P.S: after many ours I detect several changes, the juice evolves, a "languid" anisic (a la Thierry Mugler's Angel) sort of unisex fruity/floral patchouli comes out and I finally see a pretty chic sort of Chanel Allure's aura (vaguely candied/honeyed/floral-chic/aromatic). I detect in this phase an alluring sambac jasmine supported by neroli, "anisic-starry-candied" sandalwood and patchouli.
19th March, 2017 (last edited: 20th March, 2017)
L'Erbolario Ginepro Nero: in the same league as Terre d'Hermes (GN is less earthy-incensey and more humid), Montale Red Vetyver (more vetiver-oriented and powdery) and Rouge Bunny Rouge Tundra (which is more misty and indecifrable) Ginepro Nero explores the "deep forest's muskiness-theme". Juniper berries, vetiver, fir resins and earthy patchouli overall merged in to an enchanted mossy-damp atmosphere of the northern lands' wild woods. Earthy, hesperidic, humid, musky, peppery, woody-salty, cedary and boise, this L'Erbolario's creation is a quite dignified (finally urban, dry, virile and casual) alternative to far more expensive market-tigers. Thumbs up.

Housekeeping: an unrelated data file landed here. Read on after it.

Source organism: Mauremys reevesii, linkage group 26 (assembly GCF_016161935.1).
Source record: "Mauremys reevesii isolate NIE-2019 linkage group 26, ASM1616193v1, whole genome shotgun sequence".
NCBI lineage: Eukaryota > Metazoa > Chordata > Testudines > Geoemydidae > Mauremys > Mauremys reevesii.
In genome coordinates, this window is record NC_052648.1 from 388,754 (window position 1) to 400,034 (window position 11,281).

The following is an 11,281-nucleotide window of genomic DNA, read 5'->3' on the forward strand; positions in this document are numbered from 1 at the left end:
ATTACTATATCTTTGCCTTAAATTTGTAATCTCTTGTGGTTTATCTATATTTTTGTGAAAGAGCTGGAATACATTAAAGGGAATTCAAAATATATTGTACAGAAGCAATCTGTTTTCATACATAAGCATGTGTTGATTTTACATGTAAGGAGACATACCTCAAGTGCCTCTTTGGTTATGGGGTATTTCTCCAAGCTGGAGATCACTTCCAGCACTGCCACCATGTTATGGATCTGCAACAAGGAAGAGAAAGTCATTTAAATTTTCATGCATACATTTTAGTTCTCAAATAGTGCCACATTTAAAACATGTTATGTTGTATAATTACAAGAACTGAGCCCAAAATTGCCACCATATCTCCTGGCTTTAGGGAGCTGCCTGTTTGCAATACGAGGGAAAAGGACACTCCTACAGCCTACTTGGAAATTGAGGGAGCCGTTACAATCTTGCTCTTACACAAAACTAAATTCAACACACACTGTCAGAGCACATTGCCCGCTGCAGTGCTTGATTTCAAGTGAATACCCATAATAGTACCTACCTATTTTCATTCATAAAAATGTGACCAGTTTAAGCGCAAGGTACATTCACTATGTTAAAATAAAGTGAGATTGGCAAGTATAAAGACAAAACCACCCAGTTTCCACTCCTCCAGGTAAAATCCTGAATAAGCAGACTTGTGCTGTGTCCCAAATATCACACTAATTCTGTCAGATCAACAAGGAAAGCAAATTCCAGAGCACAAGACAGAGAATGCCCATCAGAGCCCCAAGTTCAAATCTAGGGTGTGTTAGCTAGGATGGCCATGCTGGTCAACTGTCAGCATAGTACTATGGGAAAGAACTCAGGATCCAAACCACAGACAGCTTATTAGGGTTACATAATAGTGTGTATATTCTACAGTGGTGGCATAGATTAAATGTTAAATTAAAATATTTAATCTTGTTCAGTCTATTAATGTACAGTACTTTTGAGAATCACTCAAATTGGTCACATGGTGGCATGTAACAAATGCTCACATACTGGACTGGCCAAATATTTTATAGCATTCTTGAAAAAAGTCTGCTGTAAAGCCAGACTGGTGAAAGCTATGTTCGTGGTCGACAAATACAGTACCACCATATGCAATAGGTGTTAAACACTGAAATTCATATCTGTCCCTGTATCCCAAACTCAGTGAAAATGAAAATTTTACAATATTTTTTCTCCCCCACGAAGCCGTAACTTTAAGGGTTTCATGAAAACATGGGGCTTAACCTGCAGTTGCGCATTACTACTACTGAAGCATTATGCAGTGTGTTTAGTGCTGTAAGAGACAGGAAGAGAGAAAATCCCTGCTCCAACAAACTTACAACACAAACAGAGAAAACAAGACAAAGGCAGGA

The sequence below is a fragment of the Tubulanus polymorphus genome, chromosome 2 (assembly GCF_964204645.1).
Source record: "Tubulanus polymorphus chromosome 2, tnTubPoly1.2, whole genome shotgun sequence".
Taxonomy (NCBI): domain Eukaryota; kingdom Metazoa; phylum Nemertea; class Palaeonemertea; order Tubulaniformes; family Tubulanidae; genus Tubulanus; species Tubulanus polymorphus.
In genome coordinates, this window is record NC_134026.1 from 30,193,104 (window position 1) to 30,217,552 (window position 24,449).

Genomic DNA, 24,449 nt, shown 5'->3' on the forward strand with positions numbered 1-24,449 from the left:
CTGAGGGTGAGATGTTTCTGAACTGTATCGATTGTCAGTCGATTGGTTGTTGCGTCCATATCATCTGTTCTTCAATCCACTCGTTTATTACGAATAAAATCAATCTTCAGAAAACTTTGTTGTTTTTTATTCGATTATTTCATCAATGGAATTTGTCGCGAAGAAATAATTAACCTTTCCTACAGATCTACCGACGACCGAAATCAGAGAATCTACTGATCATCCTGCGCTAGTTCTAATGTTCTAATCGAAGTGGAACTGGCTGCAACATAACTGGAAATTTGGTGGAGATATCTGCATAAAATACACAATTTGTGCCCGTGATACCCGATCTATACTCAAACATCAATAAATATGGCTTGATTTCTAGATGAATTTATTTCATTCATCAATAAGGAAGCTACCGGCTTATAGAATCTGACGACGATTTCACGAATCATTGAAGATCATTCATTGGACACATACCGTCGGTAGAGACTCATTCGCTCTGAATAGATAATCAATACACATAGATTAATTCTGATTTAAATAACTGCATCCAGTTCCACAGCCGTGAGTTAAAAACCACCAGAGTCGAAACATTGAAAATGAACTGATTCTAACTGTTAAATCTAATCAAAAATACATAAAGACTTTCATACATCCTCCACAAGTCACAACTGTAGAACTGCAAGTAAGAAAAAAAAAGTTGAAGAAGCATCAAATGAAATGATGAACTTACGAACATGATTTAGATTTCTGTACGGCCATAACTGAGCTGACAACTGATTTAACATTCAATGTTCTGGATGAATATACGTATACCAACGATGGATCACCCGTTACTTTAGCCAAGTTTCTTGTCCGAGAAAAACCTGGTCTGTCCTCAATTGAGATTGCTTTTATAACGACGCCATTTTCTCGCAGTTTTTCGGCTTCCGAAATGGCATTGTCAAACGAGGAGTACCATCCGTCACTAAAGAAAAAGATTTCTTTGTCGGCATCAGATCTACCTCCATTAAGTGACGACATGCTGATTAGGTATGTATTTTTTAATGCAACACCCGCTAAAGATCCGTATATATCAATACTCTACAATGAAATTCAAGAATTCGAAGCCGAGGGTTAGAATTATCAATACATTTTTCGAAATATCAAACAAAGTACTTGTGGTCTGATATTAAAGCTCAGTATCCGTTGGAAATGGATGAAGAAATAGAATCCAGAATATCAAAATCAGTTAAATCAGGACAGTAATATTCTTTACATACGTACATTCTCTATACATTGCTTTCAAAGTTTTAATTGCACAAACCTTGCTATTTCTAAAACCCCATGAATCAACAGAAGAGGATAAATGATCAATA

Not a lot to add to the previous great rbaker's description. One of my absolute favorite from La via del Profumo, the aroma of Topkapi Palace, a really gorgeous exotic/oriental take on the spicy/musky rose-theme, a quite magnificent (super delicate) refined accord of Rose Damascene, subtle spicy notes, resinous musks and warm/dreamy animalic amber (powdery and balmy) in typical arabic style. The muskiness is soft, spicy, heliotropic, soapy-poudre, elegant, delightful. Resins, rose-essence and spicy balsams structure the rosey work of super airy-fairy "Attar" refinement. A fragrance for Sultans and Ottoman Imperators, a juice for enigmatic turkish women, a waxy-floral-spicy potion exuding an epic and oriental ambience of Mosques, Minarets and mosaics of the Padishah's salons.